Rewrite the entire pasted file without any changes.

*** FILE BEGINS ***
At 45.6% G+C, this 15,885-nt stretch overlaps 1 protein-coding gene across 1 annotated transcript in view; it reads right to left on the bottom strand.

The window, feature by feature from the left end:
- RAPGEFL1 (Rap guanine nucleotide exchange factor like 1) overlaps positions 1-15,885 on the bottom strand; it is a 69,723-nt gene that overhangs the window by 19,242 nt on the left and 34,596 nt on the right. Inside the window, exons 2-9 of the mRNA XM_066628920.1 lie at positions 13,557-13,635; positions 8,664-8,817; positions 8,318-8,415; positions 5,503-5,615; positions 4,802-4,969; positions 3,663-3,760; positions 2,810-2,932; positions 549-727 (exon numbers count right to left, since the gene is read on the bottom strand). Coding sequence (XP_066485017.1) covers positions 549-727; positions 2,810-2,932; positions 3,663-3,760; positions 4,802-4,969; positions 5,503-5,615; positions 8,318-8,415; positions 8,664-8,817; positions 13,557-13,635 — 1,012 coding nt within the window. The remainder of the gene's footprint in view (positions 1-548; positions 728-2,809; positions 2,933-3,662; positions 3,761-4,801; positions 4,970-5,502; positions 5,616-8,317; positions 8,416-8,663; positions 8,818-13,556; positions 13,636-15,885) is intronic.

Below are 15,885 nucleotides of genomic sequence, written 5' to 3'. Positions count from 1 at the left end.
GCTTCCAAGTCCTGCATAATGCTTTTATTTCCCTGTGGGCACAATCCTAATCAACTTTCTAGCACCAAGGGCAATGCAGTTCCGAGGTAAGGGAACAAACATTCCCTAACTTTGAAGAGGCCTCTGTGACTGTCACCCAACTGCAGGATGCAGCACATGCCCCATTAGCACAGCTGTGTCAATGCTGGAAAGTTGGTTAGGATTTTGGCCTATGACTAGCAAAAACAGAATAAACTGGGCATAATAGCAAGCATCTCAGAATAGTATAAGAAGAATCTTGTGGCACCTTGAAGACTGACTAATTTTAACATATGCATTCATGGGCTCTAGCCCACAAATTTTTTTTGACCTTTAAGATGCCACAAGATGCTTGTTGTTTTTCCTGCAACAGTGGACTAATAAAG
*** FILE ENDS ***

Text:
At 45.6% G+C, this 15,885-nt stretch overlaps 1 protein-coding gene across 1 annotated transcript in view; it reads right to left on the bottom strand.

The window, feature by feature from the left end:
- RAPGEFL1 (Rap guanine nucleotide exchange factor like 1) overlaps positions 1-15,885 on the bottom strand; it is a 69,723-nt gene that overhangs the window by 19,242 nt on the left and 34,596 nt on the right. Inside the window, exons 2-9 of the mRNA XM_066628920.1 lie at positions 13,557-13,635; positions 8,664-8,817; positions 8,318-8,415; positions 5,503-5,615; positions 4,802-4,969; positions 3,663-3,760; positions 2,810-2,932; positions 549-727 (exon numbers count right to left, since the gene is read on the bottom strand). Coding sequence (XP_066485017.1) covers positions 549-727; positions 2,810-2,932; positions 3,663-3,760; positions 4,802-4,969; positions 5,503-5,615; positions 8,318-8,415; positions 8,664-8,817; positions 13,557-13,635 — 1,012 coding nt within the window. The remainder of the gene's footprint in view (positions 1-548; positions 728-2,809; positions 2,933-3,662; positions 3,761-4,801; positions 4,970-5,502; positions 5,616-8,317; positions 8,416-8,663; positions 8,818-13,556; positions 13,636-15,885) is intronic.

Below are 15,885 nucleotides of genomic sequence, written 5' to 3'. Positions count from 1 at the left end.
GCTTCCAAGTCCTGCATAATGCTTTTATTTCCCTGTGGGCACAATCCTAATCAACTTTCTAGCACCAAGGGCAATGCAGTTCCGAGGTAAGGGAACAAACATTCCCTAACTTTGAAGAGGCCTCTGTGACTGTCACCCAACTGCAGGATGCAGCACATGCCCCATTAGCACAGCTGTGTCAATGCTGGAAAGTTGGTTAGGATTTTGGCCTATGACTAGCAAAAACAGAATAAACTGGGCATAATAGCAAGCATCTCAGAATAGTATAAGAAGAATCTTGTGGCACCTTGAAGACTGACTAATTTTAACATATGCATTCATGGGCTCTAGCCCACAAATTTTTTTTGACCTTTAAGATGCCACAAGATGCTTGTTGTTTTTCCTGCAACAGTGGACTAATAAAG